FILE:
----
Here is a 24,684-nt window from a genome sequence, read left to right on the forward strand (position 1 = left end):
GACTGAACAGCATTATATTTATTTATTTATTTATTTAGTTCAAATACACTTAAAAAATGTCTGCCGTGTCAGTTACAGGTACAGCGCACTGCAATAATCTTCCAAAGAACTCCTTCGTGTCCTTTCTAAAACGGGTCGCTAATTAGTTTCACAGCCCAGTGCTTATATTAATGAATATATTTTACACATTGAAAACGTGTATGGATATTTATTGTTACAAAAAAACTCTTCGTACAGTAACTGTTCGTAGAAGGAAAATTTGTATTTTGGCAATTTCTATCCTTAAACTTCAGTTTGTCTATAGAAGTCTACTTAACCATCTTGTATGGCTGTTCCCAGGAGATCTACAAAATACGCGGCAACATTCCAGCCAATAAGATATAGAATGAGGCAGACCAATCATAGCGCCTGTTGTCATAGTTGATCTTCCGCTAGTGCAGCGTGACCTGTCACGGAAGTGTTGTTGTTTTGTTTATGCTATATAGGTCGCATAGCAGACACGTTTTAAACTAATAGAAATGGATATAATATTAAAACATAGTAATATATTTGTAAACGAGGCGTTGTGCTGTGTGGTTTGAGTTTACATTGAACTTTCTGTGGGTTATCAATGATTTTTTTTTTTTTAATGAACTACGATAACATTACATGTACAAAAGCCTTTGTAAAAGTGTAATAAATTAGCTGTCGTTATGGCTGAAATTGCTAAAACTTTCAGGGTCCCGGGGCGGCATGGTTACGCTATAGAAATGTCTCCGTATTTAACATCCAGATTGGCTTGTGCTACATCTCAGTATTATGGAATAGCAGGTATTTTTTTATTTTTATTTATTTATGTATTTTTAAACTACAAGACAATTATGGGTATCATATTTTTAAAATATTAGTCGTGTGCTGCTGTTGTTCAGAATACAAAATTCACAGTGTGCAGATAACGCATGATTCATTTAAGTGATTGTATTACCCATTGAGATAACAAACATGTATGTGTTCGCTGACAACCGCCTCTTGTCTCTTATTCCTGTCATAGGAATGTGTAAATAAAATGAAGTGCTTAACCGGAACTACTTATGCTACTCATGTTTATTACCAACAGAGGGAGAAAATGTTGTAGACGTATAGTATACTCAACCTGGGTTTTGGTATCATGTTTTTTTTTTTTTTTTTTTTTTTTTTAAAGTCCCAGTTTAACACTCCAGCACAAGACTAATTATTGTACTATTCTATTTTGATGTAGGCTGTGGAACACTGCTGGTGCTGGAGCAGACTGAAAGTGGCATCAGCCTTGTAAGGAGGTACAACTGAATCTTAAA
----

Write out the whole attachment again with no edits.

Here is a 24,684-nt window from a genome sequence, read left to right on the forward strand (position 1 = left end):
GACTGAACAGCATTATATTTATTTATTTATTTATTTAGTTCAAATACACTTAAAAAATGTCTGCCGTGTCAGTTACAGGTACAGCGCACTGCAATAATCTTCCAAAGAACTCCTTCGTGTCCTTTCTAAAACGGGTCGCTAATTAGTTTCACAGCCCAGTGCTTATATTAATGAATATATTTTACACATTGAAAACGTGTATGGATATTTATTGTTACAAAAAAACTCTTCGTACAGTAACTGTTCGTAGAAGGAAAATTTGTATTTTGGCAATTTCTATCCTTAAACTTCAGTTTGTCTATAGAAGTCTACTTAACCATCTTGTATGGCTGTTCCCAGGAGATCTACAAAATACGCGGCAACATTCCAGCCAATAAGATATAGAATGAGGCAGACCAATCATAGCGCCTGTTGTCATAGTTGATCTTCCGCTAGTGCAGCGTGACCTGTCACGGAAGTGTTGTTGTTTTGTTTATGCTATATAGGTCGCATAGCAGACACGTTTTAAACTAATAGAAATGGATATAATATTAAAACATAGTAATATATTTGTAAACGAGGCGTTGTGCTGTGTGGTTTGAGTTTACATTGAACTTTCTGTGGGTTATCAATGATTTTTTTTTTTTTAATGAACTACGATAACATTACATGTACAAAAGCCTTTGTAAAAGTGTAATAAATTAGCTGTCGTTATGGCTGAAATTGCTAAAACTTTCAGGGTCCCGGGGCGGCATGGTTACGCTATAGAAATGTCTCCGTATTTAACATCCAGATTGGCTTGTGCTACATCTCAGTATTATGGAATAGCAGGTATTTTTTTATTTTTATTTATTTATGTATTTTTAAACTACAAGACAATTATGGGTATCATATTTTTAAAATATTAGTCGTGTGCTGCTGTTGTTCAGAATACAAAATTCACAGTGTGCAGATAACGCATGATTCATTTAAGTGATTGTATTACCCATTGAGATAACAAACATGTATGTGTTCGCTGACAACCGCCTCTTGTCTCTTATTCCTGTCATAGGAATGTGTAAATAAAATGAAGTGCTTAACCGGAACTACTTATGCTACTCATGTTTATTACCAACAGAGGGAGAAAATGTTGTAGACGTATAGTATACTCAACCTGGGTTTTGGTATCATGTTTTTTTTTTTTTTTTTTTTTTTTTTAAAGTCCCAGTTTAACACTCCAGCACAAGACTAATTATTGTACTATTCTATTTTGATGTAGGCTGTGGAACACTGCTGGTGCTGGAGCAGACTGAAAGTGGCATCAGCCTTGTAAGGAGGTACAACTGAATCTTAAA